Exercise helps strengthen muscles

A combination of aerobic workouts (which, depending on your fitness level, can include walking, running, swimming, and other vigorous heart-pumping exercise) and strength training (weight lifting, resistance training) is considered best for heart health. These exercises improve the muscles’ ability to draw oxygen from the circulating blood. That reduces the need for the heart—a muscular organ itself—to work harder to pump more blood to the muscles, whatever your age.

Exercise can help you quit smoking

As smokers become fit, they often quit. And people who are fit in the first place are less likely to ever start smoking, which is one of the top risk factors for heart disease because it damages the structure and function of blood vessels.

Exercise can stop or slow the development of diabetes

Johns Hopkins research has shown that when combined with strength training, regular aerobic exercise such as cycling, brisk walking, or swimming can reduce the risk of developing diabetes by over 50% by allowing the muscles to better process glycogen, a fuel for energy, which when impaired, leads to excessive blood sugars, and thus diabetes. (7)

 

Exercise lowers stress

Stress hormones can put an extra burden on the heart. Exercise—whether aerobic (like running), resistance-oriented (like weight training) or flexibility-focused (like yoga)—can help you relax and ease stress.

Exercise reduces inflammation

With regular exercise, chronic inflammation is reduced as the body adapts to the challenge of exercise on many bodily systems. This is an important factor for reducing the adverse effects of many of the diseases just mentioned. (8)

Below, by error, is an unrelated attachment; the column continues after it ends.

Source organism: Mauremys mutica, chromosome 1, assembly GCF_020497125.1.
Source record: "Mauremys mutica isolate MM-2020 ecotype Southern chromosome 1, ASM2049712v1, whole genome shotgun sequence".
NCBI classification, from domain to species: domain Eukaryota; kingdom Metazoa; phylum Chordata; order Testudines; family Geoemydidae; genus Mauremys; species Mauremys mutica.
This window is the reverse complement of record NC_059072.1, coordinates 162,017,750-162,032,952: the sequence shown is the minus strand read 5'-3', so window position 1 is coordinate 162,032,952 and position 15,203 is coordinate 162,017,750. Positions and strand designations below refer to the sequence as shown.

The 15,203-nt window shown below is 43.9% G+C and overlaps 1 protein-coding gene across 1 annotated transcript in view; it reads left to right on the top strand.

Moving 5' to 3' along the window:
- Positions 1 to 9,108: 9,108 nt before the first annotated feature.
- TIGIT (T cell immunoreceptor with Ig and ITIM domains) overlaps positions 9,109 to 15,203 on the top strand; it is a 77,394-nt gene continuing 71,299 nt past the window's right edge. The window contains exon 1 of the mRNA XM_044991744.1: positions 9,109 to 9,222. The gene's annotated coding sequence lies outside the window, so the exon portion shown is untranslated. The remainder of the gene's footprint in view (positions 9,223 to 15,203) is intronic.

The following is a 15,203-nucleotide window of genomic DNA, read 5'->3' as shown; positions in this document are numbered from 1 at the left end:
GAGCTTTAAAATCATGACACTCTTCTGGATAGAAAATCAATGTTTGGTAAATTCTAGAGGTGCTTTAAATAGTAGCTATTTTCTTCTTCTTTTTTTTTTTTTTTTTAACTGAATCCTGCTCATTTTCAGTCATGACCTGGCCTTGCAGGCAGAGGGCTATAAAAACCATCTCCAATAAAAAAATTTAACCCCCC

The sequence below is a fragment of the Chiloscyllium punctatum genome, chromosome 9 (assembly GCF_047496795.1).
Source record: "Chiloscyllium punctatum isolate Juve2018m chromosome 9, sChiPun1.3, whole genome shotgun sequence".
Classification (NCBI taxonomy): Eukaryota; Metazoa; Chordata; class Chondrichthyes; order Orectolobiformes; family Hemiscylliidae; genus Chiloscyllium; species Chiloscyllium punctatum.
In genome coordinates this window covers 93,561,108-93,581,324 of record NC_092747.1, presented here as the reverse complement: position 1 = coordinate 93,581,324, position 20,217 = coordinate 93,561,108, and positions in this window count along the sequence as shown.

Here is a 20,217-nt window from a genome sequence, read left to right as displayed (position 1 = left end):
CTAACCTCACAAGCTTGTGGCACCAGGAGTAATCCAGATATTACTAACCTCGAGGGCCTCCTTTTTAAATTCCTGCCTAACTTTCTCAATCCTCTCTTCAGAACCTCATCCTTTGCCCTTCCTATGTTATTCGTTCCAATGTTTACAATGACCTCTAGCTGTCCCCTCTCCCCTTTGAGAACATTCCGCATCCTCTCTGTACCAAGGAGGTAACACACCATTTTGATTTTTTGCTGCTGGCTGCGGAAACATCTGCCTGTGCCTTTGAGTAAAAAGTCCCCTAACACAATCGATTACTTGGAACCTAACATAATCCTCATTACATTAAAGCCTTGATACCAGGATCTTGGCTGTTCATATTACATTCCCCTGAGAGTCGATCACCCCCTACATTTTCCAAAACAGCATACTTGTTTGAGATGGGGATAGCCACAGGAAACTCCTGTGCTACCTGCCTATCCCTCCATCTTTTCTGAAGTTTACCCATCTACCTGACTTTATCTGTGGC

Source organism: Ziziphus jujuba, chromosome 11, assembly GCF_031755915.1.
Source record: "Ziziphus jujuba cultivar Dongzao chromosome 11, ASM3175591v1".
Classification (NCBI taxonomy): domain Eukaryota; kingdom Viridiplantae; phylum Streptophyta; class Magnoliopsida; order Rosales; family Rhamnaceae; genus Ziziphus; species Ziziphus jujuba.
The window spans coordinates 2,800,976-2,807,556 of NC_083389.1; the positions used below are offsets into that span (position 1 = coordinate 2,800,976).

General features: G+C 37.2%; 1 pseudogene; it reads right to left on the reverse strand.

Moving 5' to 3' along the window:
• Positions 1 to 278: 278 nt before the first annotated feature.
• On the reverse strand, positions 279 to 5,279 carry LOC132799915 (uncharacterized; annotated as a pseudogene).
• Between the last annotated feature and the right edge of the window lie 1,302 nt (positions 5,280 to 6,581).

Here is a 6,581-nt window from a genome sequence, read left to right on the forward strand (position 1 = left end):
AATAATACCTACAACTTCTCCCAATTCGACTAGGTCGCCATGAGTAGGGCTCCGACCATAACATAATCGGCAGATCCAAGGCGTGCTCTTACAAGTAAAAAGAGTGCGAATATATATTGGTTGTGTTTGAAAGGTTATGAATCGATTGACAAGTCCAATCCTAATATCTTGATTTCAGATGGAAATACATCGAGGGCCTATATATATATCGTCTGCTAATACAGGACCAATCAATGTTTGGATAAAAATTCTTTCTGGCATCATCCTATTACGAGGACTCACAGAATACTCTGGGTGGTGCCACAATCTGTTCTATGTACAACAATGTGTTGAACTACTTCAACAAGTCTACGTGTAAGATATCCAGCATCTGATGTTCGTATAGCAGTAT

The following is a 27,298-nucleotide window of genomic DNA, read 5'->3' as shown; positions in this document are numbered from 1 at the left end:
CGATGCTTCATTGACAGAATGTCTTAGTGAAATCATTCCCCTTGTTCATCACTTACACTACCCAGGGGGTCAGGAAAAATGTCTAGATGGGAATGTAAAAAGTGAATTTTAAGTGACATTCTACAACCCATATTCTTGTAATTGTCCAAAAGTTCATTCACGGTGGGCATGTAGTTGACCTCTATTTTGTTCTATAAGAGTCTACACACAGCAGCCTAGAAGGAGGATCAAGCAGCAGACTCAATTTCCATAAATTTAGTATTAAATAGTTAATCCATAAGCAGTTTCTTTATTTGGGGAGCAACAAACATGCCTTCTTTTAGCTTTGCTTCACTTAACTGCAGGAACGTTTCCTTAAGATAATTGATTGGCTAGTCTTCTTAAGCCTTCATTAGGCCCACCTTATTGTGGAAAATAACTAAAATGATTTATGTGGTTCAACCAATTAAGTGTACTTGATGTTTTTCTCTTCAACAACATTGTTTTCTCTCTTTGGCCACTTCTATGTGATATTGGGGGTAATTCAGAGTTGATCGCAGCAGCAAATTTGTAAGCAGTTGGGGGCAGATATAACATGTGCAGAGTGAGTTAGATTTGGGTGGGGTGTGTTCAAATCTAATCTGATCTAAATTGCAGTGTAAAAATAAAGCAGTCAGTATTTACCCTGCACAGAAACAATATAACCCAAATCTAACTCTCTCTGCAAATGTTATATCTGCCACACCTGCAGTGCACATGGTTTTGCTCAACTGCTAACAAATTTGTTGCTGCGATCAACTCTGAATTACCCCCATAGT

Summary

It’s easier than you might think to improve your health with exercise. You don’t have to jog for an hour a day. In fact, some studies have shown greater health benefits from light to moderate exercise simply because people are more likely to stick with it. Your heart health improves with just 30 minutes of exercise on most days. Two 15-minute segments of exercise or three 10-minute segments still count as 30 minutes. Just make sure the activity is vigorous enough to raise your heart rate. Try the talk/sing test: If you can’t talk while you exercise, you’re working too hard. If you can sing, you need to work harder.

Click HERE to Schedule your FREE consultation with Chen Ben Asher today. The reason we have success is that we take the time to understand what’s happening inside your body on a cellular level, which, of course, brings real results to our clients!

 

It’s time to win your Health Back,

I am here to support You!

Schedule Your Free Consultation.

 

BOARD CERTIFIED IN HOLISTIC NUTRITION, CHEN BEN ASHER IS PROVIDING A RANGE OF DIETARY SUPPLEMENTS TO SUPPORT YOUR BODY IN BEING HEALTHY. CHECK THEM ALL HERE.

San Jose Nutritionist Dietitian

MEET CHEN BEN ASHER 

Chen is a Functional Nutrition expert consultant,  leading authority on weight management, women’s health and gluten sensitivity. She is a clinician, public speaker, educator and Amazon Best Seller author of “What If Gluten Free Is Not Enough – The Balanced Diet”.

Chen uses Functional Nutrition to help you find answers to the root causes of your illness and address the biochemical imbalances that may trigger your health and weight. She uses cutting edge lab testing and design the nutritional program to your specific needs as an individual. Food, supplements, lifestyle changes will have integrated to bring balance

If you are looking for personalized nutritional support, we highly recommended contacting Mor’s Nutrition & More Wellness Center in Cupertino, California today.

Mor’s Nutrition & More           |           Contact@mor-nutrition4life.com            |              408.966.4972